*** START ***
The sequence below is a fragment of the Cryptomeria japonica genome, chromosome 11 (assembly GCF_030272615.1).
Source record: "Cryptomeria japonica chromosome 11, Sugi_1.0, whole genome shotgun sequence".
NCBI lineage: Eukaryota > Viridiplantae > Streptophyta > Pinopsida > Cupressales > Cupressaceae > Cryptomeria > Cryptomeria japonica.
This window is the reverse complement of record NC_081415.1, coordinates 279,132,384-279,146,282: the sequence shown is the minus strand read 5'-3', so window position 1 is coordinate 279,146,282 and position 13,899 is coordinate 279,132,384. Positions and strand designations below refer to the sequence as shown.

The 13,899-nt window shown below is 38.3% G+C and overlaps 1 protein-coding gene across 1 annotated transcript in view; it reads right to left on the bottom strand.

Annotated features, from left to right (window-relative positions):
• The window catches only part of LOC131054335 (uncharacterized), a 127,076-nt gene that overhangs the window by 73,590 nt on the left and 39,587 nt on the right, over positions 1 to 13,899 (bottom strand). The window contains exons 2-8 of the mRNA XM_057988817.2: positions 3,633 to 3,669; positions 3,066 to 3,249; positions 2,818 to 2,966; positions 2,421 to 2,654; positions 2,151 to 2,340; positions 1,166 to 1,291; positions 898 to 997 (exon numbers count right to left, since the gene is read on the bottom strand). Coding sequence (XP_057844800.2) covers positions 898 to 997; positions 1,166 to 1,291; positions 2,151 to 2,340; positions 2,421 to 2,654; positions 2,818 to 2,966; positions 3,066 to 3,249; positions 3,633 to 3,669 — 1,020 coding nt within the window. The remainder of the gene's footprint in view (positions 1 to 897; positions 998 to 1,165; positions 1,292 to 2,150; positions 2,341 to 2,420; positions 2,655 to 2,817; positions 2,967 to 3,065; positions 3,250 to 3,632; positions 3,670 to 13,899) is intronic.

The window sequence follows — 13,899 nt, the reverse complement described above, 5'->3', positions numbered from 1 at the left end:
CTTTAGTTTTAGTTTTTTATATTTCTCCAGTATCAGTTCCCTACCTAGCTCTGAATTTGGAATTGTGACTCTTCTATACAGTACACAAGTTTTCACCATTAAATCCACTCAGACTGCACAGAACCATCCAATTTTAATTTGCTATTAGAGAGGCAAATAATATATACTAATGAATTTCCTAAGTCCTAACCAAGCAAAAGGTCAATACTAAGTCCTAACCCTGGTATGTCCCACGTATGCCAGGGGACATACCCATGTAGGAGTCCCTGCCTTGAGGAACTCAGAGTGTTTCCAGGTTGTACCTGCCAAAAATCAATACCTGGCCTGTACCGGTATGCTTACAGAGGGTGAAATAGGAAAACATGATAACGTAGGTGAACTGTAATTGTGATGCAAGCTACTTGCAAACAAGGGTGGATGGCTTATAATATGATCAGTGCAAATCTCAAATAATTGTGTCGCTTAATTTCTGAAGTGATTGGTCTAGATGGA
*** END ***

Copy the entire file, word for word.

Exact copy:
The sequence below is a fragment of the Cryptomeria japonica genome, chromosome 11 (assembly GCF_030272615.1).
Source record: "Cryptomeria japonica chromosome 11, Sugi_1.0, whole genome shotgun sequence".
NCBI lineage: Eukaryota > Viridiplantae > Streptophyta > Pinopsida > Cupressales > Cupressaceae > Cryptomeria > Cryptomeria japonica.
This window is the reverse complement of record NC_081415.1, coordinates 279,132,384-279,146,282: the sequence shown is the minus strand read 5'-3', so window position 1 is coordinate 279,146,282 and position 13,899 is coordinate 279,132,384. Positions and strand designations below refer to the sequence as shown.

The 13,899-nt window shown below is 38.3% G+C and overlaps 1 protein-coding gene across 1 annotated transcript in view; it reads right to left on the bottom strand.

Annotated features, from left to right (window-relative positions):
• The window catches only part of LOC131054335 (uncharacterized), a 127,076-nt gene that overhangs the window by 73,590 nt on the left and 39,587 nt on the right, over positions 1 to 13,899 (bottom strand). The window contains exons 2-8 of the mRNA XM_057988817.2: positions 3,633 to 3,669; positions 3,066 to 3,249; positions 2,818 to 2,966; positions 2,421 to 2,654; positions 2,151 to 2,340; positions 1,166 to 1,291; positions 898 to 997 (exon numbers count right to left, since the gene is read on the bottom strand). Coding sequence (XP_057844800.2) covers positions 898 to 997; positions 1,166 to 1,291; positions 2,151 to 2,340; positions 2,421 to 2,654; positions 2,818 to 2,966; positions 3,066 to 3,249; positions 3,633 to 3,669 — 1,020 coding nt within the window. The remainder of the gene's footprint in view (positions 1 to 897; positions 998 to 1,165; positions 1,292 to 2,150; positions 2,341 to 2,420; positions 2,655 to 2,817; positions 2,967 to 3,065; positions 3,250 to 3,632; positions 3,670 to 13,899) is intronic.

The window sequence follows — 13,899 nt, the reverse complement described above, 5'->3', positions numbered from 1 at the left end:
CTTTAGTTTTAGTTTTTTATATTTCTCCAGTATCAGTTCCCTACCTAGCTCTGAATTTGGAATTGTGACTCTTCTATACAGTACACAAGTTTTCACCATTAAATCCACTCAGACTGCACAGAACCATCCAATTTTAATTTGCTATTAGAGAGGCAAATAATATATACTAATGAATTTCCTAAGTCCTAACCAAGCAAAAGGTCAATACTAAGTCCTAACCCTGGTATGTCCCACGTATGCCAGGGGACATACCCATGTAGGAGTCCCTGCCTTGAGGAACTCAGAGTGTTTCCAGGTTGTACCTGCCAAAAATCAATACCTGGCCTGTACCGGTATGCTTACAGAGGGTGAAATAGGAAAACATGATAACGTAGGTGAACTGTAATTGTGATGCAAGCTACTTGCAAACAAGGGTGGATGGCTTATAATATGATCAGTGCAAATCTCAAATAATTGTGTCGCTTAATTTCTGAAGTGATTGGTCTAGATGGA